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National Science Foundation awards million-dollar funding for role model scientist

Andrei Smertenko is leading the way on the science of long division; long division in trees, that is. The Washington State University molecular biologist studies the cellular architecture of plants in the hopes of helping grow renewable resources faster.

Andrei Smertenko profile pictures
WSU plant cell biologist Andrei Smertenko

For example, wood is made up of cells, called xylem, and they do something no other cells do: they divide vertically.

But that takes a lot longer than normal cell division. Helping with these divisions are tiny cellular machines called phragmoplasts. Only land plants and their evolutionary ancestor algae make phragmoplasts.

“Super-long divisions in trees take a long time. Once we understand how the phragmoplast functions, we will be able to engineer trees with faster cell divisions and faster growth,” said Smertenko, a professor in WSU’s Institute of Biological Chemistry. “Fast-growing trees would produce timber and other renewable materials more quickly.”

Smertenko recently received National Science Foundation (NSF) CAREER program funding for this research into phragmoplasts. The award is for nearly $1 million, spread over five years.

The CAREER program offers support for “early-career faculty who have the potential to serve as academic role models in research and education and to lead advances in the mission of their department or organization,” according to the NSF website.

“It was an important evolutionary advance that minimized junctions between cells in the woody tissues, thus allowing land plants to grow taller,” Smertenko said.

Trees also sequester atmospheric carbon dioxide, so that means another benefit of fast-growing trees is alleviating the greenhouse effect.

The NSF-CAREER award funds more than just pure science, it also supports extensive programs for promoting science among the public, Smertenko said.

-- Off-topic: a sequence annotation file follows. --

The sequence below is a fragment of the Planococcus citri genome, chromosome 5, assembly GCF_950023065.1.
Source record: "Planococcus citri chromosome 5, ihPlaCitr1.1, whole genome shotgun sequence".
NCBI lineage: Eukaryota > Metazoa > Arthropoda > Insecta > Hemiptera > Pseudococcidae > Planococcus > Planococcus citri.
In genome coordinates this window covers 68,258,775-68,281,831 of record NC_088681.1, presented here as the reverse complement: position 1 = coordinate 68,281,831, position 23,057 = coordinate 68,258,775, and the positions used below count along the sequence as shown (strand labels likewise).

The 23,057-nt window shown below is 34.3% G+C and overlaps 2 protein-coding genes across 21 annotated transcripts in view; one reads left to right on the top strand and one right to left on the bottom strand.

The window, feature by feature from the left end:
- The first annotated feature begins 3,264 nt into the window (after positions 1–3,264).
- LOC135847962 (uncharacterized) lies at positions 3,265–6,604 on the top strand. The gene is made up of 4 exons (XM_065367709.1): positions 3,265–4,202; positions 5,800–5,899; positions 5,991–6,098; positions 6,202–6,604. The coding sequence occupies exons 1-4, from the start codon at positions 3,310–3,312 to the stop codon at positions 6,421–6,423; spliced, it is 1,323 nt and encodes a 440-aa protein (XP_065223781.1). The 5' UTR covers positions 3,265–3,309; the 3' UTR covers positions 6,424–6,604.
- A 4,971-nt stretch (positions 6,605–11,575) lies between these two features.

As part of this award, he is partnering with colleagues at WSU Native American Programs, Lewis-Clark State College, and Walla Walla Community College to do lectures and provide training for high school and undergraduate college students in his lab.

“We want to show the link for these students between studying fundamental science and how it can contribute to helping solve existing problems,” Smertenko said.

Groups of students will visit WSU and learn about various research projects, working on interactive experiments like DNA analysis or using microscopes to view xylem cells, and generally communicating what Smertenko and his team do.

He will also employ three undergraduate students in his lab each summer to work on research projects, providing hands-on science work experience.

“Students will spend eight weeks in the lab doing real experiments that will help with our research on phragmoplast biology,” Smertenko said. “And hopefully it will help them in their careers, whether they continue on with research or not.”

The NSF award allocated a total of $100,000 of the CAREER award for this public outreach.

“No other award that I know combines fundamental science with such a substantial emphasis on the outreach and helping people experience science,” Smertenko said. “It’s really a fantastic program, and I’m thrilled to be part of it.”